Pakistan’s struggle with censorship and control on expression is an ongoing story. Over the years, journalists and editors across the country found ways of responding to threats by accepting, subverting or tactfully ignoring overt censorship policies, depending on the situation, the day, the nature of the threat or the man-in-charge. But there were consequences. And over time these consequences have created a culture that includes physical attacks on (including murder of) journalists, the instinct to self-censor and sometimes the betrayal of colleagues as they partner with the opposing camp.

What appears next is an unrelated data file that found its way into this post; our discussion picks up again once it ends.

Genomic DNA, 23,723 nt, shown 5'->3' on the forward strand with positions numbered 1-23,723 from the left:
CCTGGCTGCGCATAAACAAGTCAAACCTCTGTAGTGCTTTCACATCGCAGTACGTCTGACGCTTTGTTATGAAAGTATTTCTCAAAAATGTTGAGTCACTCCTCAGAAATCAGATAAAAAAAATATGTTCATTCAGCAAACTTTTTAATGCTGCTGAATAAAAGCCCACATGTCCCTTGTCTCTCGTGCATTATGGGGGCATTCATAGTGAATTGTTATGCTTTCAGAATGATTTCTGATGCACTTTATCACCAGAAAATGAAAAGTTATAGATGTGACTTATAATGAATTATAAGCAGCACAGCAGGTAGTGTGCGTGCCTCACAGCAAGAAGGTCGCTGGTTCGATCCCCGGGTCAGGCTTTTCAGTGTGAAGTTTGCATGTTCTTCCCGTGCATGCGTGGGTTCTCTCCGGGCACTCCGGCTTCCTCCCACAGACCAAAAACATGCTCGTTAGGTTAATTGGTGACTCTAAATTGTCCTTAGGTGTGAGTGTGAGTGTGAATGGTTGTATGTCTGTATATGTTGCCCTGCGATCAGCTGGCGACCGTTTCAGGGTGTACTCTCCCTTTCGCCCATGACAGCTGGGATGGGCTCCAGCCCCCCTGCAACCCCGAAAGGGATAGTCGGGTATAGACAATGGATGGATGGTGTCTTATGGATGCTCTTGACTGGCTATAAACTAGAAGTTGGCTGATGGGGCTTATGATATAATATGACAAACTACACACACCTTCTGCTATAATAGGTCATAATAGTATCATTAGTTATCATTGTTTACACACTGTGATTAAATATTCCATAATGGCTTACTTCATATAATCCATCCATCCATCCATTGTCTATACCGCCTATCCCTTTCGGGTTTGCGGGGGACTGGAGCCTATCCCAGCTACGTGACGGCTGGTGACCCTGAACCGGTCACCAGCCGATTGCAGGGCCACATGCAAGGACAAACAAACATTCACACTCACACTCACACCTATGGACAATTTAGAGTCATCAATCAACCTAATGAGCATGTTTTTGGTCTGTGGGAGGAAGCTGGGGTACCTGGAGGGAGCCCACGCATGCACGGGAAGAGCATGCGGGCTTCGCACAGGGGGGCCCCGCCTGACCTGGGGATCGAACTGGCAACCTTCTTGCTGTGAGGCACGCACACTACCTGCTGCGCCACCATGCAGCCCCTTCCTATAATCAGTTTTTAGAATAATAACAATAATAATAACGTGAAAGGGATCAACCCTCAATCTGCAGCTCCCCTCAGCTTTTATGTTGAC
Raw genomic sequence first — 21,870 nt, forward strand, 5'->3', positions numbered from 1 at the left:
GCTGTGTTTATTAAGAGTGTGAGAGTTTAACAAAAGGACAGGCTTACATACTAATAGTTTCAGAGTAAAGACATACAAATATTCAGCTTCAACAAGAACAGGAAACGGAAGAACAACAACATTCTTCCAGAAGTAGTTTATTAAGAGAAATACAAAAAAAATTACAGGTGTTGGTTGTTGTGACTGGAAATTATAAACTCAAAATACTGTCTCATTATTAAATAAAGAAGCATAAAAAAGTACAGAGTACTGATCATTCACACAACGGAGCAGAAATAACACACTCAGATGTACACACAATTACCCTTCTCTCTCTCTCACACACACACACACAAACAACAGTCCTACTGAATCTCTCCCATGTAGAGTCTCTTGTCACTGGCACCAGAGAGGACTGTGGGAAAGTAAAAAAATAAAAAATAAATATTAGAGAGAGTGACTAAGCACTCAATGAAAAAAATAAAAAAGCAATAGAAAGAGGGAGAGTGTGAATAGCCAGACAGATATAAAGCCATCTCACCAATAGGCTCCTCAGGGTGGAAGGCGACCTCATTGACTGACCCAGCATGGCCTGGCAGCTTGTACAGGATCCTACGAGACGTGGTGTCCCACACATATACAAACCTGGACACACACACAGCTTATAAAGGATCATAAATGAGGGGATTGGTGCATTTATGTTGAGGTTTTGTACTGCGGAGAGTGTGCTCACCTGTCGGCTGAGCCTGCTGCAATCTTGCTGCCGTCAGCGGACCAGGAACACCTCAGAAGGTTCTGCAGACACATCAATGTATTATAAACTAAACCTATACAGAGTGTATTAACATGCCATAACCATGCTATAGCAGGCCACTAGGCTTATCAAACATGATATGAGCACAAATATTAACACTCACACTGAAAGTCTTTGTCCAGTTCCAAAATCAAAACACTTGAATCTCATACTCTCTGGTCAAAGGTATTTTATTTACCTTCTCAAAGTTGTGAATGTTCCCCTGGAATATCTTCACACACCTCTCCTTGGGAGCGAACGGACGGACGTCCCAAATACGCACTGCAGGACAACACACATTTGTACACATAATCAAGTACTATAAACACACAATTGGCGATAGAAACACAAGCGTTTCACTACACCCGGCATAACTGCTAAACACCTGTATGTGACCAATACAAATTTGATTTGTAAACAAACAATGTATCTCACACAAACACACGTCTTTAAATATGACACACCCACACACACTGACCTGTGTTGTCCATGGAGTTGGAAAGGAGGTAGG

After a decade of continued democracy in a country which has seen three decades of direct military rule, press freedom hasn’t yet arrived. In fact, local journalists, activists and observers say that Pakistan may be undergoing a period of more intense and widespread censorship than in previous years, covering print, electronic and digital journalism and freedom of speech. Journalists have called this all-encompassing threat to news media as “the worst we have ever seen”.
The panel aims to present what the world needs to know about how Pakistanis are being silenced, what this means for the country and the region, and how the fight for democracy and freedom inside Pakistan can continue.